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Two weeks after OBJ signing, there’s no word on Lamar Jackson contract progress

Mike Florio and Chris Simms do a side-by-side analysis between Jalen Hurts’ extension with the Eagles and the offer Lamar Jackson rejected last August.

When the Ravens provided the NFL with an Easter Sunday surprise via the signing of receiver Odell Beckham, Jr. to a one-year contract with a base value of $15 million, the overpayment of a player whose market wasn’t in that range seemed to arise in part from its potential impact on attracting quarterback Lamar Jackson to accept a contract to stay with the team.

Two weeks later, there’s no indication whatsoever that Jackson is any closer to agreeing to terms than he was before OBJ became a Raven.

The good news, if there is any for the Ravens, is that Jackson’s trade request from early March doesn’t seem to indicate that he’s forever done with the team that made him the final pick in round one five years ago this week.

Still, at some point, someone has to offer Jackson a contract to which he’ll say yes. Whether it’s the Ravens or someone else, someone has to cobble together a package of terms that makes Jackson say, “I’ll take it.”

One question is whether the Ravens will put on the table the offer that was there in August. One fact that emerged last week was the all-important rest-of-the-story on the full guarantee at signing that Baltimore offered Jackson before the 2022 season began. Over and over (and over), we’d been told that the Ravens had offered Jackson $133 million fully guaranteed at signing.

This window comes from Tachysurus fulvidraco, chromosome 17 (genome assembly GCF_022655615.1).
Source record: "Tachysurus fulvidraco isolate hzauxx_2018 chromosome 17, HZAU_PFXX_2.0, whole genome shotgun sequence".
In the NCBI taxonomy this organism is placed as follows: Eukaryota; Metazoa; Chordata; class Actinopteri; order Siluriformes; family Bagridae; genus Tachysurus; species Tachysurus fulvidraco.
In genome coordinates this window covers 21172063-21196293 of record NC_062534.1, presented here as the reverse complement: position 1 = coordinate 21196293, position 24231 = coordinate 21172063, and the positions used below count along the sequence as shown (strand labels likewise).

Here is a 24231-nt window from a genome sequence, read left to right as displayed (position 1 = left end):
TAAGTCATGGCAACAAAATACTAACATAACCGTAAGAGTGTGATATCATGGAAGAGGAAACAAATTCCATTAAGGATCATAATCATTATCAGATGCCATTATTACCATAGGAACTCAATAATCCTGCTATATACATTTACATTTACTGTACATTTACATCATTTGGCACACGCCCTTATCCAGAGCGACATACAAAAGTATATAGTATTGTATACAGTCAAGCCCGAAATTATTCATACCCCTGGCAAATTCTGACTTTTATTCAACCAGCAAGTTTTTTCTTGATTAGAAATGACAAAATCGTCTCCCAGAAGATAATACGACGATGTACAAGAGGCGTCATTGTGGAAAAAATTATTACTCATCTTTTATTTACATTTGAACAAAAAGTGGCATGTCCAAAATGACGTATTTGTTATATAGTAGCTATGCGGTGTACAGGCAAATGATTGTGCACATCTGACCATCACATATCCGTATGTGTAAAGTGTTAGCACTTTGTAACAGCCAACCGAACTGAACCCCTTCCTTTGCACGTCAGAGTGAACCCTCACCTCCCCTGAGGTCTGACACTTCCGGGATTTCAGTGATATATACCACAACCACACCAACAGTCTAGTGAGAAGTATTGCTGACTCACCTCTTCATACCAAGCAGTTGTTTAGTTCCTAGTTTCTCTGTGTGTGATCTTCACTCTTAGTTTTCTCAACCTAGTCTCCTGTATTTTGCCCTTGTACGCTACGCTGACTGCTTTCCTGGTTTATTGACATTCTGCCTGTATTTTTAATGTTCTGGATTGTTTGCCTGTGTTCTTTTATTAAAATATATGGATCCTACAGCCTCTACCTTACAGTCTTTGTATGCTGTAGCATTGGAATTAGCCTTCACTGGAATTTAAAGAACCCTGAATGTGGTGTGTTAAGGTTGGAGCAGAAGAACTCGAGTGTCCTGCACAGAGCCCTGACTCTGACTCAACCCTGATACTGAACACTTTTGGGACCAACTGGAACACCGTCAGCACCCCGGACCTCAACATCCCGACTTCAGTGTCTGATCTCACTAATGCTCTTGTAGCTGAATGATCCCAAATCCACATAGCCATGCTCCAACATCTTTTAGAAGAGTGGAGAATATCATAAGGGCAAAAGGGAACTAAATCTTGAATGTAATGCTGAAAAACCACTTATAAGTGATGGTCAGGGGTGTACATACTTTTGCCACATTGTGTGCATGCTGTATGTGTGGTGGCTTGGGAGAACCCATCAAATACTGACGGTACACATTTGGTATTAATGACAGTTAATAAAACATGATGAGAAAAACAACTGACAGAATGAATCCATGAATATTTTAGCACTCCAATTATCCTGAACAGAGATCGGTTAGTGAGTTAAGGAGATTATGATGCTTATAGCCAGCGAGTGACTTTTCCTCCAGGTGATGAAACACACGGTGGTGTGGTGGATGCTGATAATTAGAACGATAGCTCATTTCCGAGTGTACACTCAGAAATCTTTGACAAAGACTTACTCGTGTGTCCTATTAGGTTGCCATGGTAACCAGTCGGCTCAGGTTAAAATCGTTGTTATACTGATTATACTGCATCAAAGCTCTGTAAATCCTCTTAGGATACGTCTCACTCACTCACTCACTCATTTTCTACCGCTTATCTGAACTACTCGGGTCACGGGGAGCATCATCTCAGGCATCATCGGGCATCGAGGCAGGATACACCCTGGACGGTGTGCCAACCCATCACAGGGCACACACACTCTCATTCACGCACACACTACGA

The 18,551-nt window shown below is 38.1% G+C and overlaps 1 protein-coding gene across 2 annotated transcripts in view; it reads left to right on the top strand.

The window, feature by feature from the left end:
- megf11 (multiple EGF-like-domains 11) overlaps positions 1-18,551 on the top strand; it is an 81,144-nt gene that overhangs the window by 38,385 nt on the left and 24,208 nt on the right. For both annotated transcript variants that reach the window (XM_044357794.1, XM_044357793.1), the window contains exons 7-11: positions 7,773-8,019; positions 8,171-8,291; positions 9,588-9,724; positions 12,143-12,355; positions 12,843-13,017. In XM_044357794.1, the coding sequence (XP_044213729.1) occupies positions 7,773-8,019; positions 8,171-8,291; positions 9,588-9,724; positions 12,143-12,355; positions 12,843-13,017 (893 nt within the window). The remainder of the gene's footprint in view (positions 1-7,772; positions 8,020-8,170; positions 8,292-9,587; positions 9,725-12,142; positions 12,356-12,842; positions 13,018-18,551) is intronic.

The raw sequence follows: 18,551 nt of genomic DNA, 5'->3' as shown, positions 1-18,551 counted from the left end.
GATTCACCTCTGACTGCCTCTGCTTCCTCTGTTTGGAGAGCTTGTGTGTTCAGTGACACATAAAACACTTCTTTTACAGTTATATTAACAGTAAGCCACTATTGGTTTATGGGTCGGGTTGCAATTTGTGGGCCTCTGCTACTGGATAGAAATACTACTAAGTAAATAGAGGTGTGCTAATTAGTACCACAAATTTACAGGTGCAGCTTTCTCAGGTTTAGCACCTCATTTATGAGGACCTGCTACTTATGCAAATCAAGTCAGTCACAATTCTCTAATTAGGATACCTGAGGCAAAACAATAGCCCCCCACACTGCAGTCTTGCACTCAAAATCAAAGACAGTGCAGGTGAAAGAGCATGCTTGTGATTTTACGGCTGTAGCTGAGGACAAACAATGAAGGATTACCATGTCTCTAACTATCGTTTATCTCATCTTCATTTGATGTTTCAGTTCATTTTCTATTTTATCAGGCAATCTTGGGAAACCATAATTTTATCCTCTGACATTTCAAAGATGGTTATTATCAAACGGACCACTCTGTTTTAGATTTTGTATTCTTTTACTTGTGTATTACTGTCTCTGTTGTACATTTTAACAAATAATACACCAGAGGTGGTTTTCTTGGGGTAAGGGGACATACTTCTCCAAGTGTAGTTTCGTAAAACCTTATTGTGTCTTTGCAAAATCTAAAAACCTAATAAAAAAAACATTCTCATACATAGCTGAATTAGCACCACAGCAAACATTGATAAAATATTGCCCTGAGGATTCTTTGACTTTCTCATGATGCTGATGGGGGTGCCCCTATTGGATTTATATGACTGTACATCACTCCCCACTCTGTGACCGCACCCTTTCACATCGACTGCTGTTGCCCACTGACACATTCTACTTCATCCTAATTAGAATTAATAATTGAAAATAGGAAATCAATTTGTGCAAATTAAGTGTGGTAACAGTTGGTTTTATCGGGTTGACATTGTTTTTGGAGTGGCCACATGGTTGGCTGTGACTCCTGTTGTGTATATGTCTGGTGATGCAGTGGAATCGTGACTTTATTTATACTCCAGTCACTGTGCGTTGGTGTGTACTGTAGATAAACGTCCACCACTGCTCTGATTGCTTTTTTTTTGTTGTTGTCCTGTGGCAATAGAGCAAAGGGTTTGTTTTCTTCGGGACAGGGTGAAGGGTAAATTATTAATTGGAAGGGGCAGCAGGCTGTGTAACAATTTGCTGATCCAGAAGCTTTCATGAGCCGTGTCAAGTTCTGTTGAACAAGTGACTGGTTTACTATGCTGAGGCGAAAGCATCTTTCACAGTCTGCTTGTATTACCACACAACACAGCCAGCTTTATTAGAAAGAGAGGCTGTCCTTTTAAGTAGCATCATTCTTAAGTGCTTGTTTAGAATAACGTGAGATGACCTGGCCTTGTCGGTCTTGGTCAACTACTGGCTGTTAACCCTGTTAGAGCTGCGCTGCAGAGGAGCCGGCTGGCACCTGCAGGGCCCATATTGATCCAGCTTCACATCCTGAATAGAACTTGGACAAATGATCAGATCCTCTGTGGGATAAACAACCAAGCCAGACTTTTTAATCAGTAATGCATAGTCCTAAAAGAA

Now we know that, after one season, another $35 million would have flipped from injury guaranteed to fully guaranteed. Since the Ravens weren’t going to cut him after one season, the practical full guarantee at signing was $168 million. And Jackson declined.

He shouldn’t have. He should have said yes. So what will it take to get him to say yes now?

That’s the issue that continues to hover over the NFL, as the Ravens prepare to officially welcome back on Monday Tyler Huntley for 2023 at a mere $2.627 million -- and as the Ravens potentially add another quarterback in the draft.

Through it all, Jackson can have $32.4 million for 2023, under the franchise tag. He and the Ravens have until July 17 to negotiate a long-term deal. After that, the two sides are restricted to doing a one-year contract, for a higher value than $32.4 million.

Regardless of whether the contract covers one season or six seasons or somewhere in between, at some point Jackson needs to say yes to someone, or he won’t be playing for football for anyone in 2023. In an increasingly complication world, that’s as simple as it gets.